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The Center for Educational Equity and Intercultural Research (CEEIR), situated within the LaFetra College of Education (LFCE) at the University of La Verne, fosters advocacy for social justice and empowerment through education, research, and collaboration. LFCE recognizes the need to develop educators who can apply research based approaches to their work while maintaining the social consciousness to address inequities in current educational structures. The Center’s ultimate goal is to be a leader in the movement to improve the opportunities to educational attainment for students in urban and rural communities both locally and globally.
What is Equity?
According to the Glossary of Education Reform,
“In education, the term equity refers to the principle of fairness. While it is often used interchangeably with the related principle of equality, equity encompasses a wide variety of educational models, programs, and strategies that may be considered fair, but not necessarily equal. It is has been said that “equity is the process; equality is the outcome,” given that equity—what is fair and just—may not, in the process of educating students, reflect strict equality—what is applied, allocated, or distributed equally.”
The Education Commission of the States furthers this idea:
“A focus on equity takes into consideration the varying personal experiences and social identifiers that impact students’ educational opportunities, including race, gender, ethnicity, socioeconomic status, disability, family background and others. To address these inequities, education leaders must first understand that diverse students have diverse needs. States have the power to advance educational equity by targeting resources and crafting policy that challenge the status quo.”
At CEEIR, we are committed to examining equity across K-12 and higher education contexts, with a focus on how educational institutions and actors can cultivate equity through best instructional and curricular practices.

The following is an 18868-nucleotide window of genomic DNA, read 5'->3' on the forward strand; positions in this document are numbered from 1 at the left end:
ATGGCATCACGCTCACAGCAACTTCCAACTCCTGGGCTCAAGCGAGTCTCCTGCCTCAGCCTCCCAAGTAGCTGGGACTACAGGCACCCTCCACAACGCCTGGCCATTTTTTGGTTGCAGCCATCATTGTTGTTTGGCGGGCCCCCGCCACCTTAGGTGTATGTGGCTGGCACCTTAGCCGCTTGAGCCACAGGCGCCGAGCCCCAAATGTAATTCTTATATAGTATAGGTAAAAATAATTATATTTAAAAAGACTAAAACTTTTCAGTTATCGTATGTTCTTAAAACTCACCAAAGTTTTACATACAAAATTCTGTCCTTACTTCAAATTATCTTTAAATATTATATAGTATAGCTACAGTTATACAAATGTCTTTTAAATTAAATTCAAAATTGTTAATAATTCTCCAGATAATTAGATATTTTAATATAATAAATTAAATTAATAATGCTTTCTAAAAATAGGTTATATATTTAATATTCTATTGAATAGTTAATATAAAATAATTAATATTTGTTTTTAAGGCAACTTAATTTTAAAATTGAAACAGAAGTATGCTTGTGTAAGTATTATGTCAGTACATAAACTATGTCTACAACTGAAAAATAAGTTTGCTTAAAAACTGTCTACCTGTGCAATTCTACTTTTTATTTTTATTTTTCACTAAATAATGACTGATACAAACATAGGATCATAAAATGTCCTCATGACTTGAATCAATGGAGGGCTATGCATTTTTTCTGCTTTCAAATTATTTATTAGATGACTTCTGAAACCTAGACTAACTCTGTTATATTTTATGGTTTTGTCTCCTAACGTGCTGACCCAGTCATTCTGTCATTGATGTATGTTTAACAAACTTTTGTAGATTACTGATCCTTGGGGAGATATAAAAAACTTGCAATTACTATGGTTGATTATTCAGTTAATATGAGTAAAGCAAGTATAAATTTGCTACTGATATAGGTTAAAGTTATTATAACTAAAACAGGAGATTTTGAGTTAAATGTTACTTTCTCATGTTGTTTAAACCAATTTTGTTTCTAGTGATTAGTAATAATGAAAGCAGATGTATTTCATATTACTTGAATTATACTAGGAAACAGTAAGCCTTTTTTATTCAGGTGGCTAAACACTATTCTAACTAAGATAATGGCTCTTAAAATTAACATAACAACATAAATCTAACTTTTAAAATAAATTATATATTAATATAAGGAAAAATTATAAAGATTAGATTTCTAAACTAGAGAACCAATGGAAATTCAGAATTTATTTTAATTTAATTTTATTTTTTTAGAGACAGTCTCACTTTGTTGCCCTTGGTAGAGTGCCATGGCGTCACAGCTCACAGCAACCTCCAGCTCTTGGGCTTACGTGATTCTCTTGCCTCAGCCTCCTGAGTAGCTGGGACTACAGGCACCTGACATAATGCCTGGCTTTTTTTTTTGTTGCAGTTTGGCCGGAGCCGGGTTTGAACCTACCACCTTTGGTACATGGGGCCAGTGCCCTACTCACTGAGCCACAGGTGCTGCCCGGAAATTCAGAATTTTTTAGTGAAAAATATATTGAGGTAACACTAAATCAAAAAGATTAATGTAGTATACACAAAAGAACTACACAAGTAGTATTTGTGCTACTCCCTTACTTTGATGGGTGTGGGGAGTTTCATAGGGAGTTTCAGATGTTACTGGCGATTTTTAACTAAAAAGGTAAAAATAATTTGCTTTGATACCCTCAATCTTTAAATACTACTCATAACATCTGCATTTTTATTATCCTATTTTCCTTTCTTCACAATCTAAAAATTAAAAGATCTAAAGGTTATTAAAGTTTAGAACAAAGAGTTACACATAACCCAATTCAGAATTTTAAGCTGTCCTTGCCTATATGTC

What do we mean by Intercultural Research?
The National Council for Curriculum and Assessment (NCCA) in Ireland defines intercultural education as:
“…education which respects, celebrates and recognises the normality of diversity in all areas of human life. It sensitises the learner to the idea that humans have naturally developed a range of different ways of life, customs and worldviews, and that this breadth of human life enriches us all. It is education, which promotes equality and human rights, challenges unfair discrimination, and promotes the values upon which equality is built” (NCCA, 2005: 3).
We also operate on conceptualizations of culture as described by the Quality Teacher Programme in Australia:
- Cultures are seen as dynamic rather than static;
- Cultures are relative, not absolute; cultures are complex and vary from person to person, from group to group, and over time;
- Cultural identities are multi-layered;
- Cultural identities are often based on assumptions that are ‘invisible’ to us; we can gain insight into our cultural identities through an exploration of our own ways of behaving, thinking, valuing, and acting; and
- Intercultural understanding can be facilitated by exploring one’s own cultural influences, and opening a dialogue about the cultural influences affecting others.